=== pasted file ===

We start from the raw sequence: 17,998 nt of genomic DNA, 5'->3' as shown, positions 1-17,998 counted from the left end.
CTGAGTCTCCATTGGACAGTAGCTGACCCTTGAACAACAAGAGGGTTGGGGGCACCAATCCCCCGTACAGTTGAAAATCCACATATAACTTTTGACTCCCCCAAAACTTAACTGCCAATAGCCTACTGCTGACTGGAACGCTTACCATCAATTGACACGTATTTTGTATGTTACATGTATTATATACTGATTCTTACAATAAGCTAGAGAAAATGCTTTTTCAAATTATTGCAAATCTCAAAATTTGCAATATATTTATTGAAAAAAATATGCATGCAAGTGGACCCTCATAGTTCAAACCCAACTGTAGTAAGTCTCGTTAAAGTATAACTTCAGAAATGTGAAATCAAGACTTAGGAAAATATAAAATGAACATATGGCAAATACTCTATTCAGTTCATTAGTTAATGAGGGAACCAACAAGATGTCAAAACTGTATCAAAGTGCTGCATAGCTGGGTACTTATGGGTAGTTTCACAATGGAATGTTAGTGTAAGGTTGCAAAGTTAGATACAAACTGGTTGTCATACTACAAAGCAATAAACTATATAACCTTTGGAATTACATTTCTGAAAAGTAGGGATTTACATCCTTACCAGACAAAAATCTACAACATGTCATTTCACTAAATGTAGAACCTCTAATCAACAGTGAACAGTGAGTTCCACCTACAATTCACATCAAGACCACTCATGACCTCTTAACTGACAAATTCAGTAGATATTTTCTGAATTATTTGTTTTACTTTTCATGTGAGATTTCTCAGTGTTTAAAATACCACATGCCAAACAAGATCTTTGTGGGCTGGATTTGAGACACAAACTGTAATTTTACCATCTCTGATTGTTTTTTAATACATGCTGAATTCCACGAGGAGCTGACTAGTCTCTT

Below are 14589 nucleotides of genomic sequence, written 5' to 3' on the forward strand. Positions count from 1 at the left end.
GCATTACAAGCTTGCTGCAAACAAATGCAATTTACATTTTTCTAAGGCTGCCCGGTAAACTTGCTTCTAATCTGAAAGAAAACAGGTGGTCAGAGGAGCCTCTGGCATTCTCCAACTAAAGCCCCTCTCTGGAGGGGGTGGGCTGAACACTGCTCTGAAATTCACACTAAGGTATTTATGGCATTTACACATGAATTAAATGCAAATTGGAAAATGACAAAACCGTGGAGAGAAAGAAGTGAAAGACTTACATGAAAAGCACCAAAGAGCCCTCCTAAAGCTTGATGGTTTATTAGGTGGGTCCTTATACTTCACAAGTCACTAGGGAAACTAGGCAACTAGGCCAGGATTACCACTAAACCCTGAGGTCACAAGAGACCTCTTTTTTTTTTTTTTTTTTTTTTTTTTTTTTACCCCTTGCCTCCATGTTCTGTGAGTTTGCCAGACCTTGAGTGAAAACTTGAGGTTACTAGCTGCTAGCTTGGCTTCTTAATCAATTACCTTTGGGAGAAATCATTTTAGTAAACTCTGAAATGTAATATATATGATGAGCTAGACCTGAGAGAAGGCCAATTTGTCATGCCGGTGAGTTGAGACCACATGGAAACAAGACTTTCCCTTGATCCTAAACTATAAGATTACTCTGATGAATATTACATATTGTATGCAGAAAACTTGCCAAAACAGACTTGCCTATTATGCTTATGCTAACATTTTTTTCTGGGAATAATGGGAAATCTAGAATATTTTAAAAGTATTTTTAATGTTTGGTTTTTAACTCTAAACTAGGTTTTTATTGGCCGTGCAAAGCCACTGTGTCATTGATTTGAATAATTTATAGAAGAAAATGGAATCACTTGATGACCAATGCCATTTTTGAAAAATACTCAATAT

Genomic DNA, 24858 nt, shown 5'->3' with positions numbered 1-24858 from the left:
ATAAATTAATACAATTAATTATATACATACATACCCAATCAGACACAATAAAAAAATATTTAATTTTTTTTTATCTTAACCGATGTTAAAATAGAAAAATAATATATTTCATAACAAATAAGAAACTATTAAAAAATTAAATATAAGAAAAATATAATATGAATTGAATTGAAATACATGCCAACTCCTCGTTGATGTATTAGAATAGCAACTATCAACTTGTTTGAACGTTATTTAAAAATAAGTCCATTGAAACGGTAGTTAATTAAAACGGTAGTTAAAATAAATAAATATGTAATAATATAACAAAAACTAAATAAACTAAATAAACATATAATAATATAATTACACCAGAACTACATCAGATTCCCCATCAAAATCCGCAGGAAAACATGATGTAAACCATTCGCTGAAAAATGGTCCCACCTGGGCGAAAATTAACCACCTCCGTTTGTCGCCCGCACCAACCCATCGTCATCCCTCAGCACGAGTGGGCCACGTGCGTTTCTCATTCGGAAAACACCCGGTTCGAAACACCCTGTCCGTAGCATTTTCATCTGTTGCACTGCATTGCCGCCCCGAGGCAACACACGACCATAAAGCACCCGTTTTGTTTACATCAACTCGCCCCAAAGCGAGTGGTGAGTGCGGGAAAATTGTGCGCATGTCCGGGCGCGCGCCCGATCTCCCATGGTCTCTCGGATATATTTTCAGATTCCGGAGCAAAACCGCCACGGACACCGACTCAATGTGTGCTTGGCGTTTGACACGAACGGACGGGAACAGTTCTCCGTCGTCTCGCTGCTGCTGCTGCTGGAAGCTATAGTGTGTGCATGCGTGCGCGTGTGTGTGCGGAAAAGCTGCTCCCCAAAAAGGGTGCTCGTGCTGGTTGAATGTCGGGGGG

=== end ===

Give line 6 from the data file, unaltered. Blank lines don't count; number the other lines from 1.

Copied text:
ATAAATTAATACAATTAATTATATACATACATACCCAATCAGACACAATAAAAAAATATTTAATTTTTTTTTATCTTAACCGATGTTAAAATAGAAAAATAATATATTTCATAACAAATAAGAAACTATTAAAAAATTAAATATAAGAAAAATATAATATGAATTGAATTGAAATACATGCCAACTCCTCGTTGATGTATTAGAATAGCAACTATCAACTTGTTTGAACGTTATTTAAAAATAAGTCCATTGAAACGGTAGTTAATTAAAACGGTAGTTAAAATAAATAAATATGTAATAATATAACAAAAACTAAATAAACTAAATAAACATATAATAATATAATTACACCAGAACTACATCAGATTCCCCATCAAAATCCGCAGGAAAACATGATGTAAACCATTCGCTGAAAAATGGTCCCACCTGGGCGAAAATTAACCACCTCCGTTTGTCGCCCGCACCAACCCATCGTCATCCCTCAGCACGAGTGGGCCACGTGCGTTTCTCATTCGGAAAACACCCGGTTCGAAACACCCTGTCCGTAGCATTTTCATCTGTTGCACTGCATTGCCGCCCCGAGGCAACACACGACCATAAAGCACCCGTTTTGTTTACATCAACTCGCCCCAAAGCGAGTGGTGAGTGCGGGAAAATTGTGCGCATGTCCGGGCGCGCGCCCGATCTCCCATGGTCTCTCGGATATATTTTCAGATTCCGGAGCAAAACCGCCACGGACACCGACTCAATGTGTGCTTGGCGTTTGACACGAACGGACGGGAACAGTTCTCCGTCGTCTCGCTGCTGCTGCTGCTGGAAGCTATAGTGTGTGCATGCGTGCGCGTGTGTGTGCGGAAAAGCTGCTCCCCAAAAAGGGTGCTCGTGCTGGTTGAATGTCGGGGGG